We use data from the 1996-1997 Liaison Committee on Medical Education Annual Medical School Questionnaire, which had a 100% response rate, to describe medical education programs in the United States.
In the 1996-1997 academic year, there were 95 568 full-time medical school faculty members, a 4.5% increase from 1995-1996.
In clinical departments, the largest increases were in emergency medicine (a 29% increase from 1995-1996) and family medicine (a 13% increase).
Of all full-time faculty members in clinical departments, 76.9% have an MD or DO as the highest degree, 4.5% have both an MD and PhD, 13.9% have a PhD, and 4.7% have an academic or professional bachelor's or master's degree as their final degree.
The total number of applicants for the class entering in 1996 was 46 968 (0.8% increase from 1995), while the number of first-time applicants decreased 1% from 1995.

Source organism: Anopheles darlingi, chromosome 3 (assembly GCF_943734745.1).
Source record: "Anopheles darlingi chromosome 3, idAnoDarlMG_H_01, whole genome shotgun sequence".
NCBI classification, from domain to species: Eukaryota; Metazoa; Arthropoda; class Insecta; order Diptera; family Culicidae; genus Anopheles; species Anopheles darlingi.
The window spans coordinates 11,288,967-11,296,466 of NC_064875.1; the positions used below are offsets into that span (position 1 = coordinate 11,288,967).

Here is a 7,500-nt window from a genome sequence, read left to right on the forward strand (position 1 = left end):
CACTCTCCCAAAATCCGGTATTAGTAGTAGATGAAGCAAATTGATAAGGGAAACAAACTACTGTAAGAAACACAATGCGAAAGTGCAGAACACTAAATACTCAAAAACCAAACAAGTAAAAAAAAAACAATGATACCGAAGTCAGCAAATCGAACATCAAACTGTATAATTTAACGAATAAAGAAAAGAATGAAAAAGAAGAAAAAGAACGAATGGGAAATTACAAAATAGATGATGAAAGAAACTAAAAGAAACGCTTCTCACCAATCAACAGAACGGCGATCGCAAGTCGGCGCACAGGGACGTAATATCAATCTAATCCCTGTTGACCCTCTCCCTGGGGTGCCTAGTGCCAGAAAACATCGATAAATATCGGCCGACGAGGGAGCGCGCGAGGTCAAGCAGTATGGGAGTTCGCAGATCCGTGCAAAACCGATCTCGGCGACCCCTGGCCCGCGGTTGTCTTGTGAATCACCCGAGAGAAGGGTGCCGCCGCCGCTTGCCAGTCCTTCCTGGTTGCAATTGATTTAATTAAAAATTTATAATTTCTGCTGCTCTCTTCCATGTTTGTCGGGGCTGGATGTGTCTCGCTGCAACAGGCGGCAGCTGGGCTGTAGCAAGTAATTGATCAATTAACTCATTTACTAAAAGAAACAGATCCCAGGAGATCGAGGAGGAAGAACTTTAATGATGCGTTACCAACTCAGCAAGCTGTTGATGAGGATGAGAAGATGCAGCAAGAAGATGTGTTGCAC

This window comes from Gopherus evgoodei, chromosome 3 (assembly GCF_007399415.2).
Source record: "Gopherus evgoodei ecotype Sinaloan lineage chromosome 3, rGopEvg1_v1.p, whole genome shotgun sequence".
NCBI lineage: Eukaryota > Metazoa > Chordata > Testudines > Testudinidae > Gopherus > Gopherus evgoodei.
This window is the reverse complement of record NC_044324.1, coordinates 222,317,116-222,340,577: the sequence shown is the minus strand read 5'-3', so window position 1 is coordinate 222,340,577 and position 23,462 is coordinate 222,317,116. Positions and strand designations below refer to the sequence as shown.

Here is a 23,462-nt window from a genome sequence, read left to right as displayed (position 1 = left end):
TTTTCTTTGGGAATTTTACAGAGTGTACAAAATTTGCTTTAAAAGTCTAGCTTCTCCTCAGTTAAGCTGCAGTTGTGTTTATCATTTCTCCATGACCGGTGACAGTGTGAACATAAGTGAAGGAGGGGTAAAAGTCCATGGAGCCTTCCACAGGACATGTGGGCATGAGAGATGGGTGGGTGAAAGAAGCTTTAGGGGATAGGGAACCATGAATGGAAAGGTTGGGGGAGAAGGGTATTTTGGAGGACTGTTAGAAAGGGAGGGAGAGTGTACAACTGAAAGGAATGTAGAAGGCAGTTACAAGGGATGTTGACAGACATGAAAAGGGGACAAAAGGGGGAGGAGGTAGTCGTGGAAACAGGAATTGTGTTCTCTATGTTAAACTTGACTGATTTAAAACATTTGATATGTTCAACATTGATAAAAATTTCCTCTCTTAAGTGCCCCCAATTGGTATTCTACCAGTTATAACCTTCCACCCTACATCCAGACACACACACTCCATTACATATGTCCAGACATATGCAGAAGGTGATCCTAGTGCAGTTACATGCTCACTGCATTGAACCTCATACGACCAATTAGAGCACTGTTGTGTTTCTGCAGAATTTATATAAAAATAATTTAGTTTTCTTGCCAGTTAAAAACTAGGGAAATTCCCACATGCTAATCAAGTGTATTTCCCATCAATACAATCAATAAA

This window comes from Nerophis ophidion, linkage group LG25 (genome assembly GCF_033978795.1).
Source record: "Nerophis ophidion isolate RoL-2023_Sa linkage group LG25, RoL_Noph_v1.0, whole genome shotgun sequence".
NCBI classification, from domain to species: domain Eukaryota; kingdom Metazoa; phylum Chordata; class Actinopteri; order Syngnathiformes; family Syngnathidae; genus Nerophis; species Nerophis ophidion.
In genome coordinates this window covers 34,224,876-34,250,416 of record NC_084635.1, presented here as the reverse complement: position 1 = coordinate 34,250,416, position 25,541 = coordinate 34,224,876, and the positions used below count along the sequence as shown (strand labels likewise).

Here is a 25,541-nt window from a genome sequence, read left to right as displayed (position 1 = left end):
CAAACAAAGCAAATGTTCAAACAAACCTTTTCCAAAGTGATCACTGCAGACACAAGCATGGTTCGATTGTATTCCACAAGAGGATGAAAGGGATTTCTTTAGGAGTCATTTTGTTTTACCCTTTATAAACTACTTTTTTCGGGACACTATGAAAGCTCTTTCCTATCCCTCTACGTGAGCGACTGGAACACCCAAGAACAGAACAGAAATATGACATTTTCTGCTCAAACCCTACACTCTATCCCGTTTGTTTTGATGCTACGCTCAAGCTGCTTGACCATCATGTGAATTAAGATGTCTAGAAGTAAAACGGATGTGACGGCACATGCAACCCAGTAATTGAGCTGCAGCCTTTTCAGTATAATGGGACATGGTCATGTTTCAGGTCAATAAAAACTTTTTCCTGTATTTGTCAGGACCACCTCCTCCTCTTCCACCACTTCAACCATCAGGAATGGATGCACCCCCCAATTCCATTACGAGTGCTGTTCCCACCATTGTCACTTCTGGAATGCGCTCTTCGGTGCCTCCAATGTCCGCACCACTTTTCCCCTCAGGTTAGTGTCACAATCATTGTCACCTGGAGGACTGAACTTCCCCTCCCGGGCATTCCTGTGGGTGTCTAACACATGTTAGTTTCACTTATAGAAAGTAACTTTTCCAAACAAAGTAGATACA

First-year medical students who were members of underrepresented minority groups numbered 2236, a 4% decrease from 1995.
In 1996-1997, the total number of medical students was 66 712 (0.3% less than in 1995-1996).
For students graduating during the 1995-1996 academic year, 13% took longer than 4 years to complete the program.
There were 47 medical schools that reported that 1 or more hospitals used for required clinical clerkships had changed ownership, merged, or closed during 1996.
Medical schools used an average of 6 (range, 1-36) hospitals for core clinical clerkship. (...)
Mots-clés Pascal : Etats Unis, Amérique du Nord, Amérique, Programme enseignement, Science médicale, Université, Homme
Mots-clés Pascal anglais : United States, North America, America, Educational program, Medical science, University, Human
Notice produite par :
Inist-CNRS - Institut de l'Information Scientifique et Technique
Cote : 97-0466068
Code Inist : 002B30A09. Création : 03/02/1998.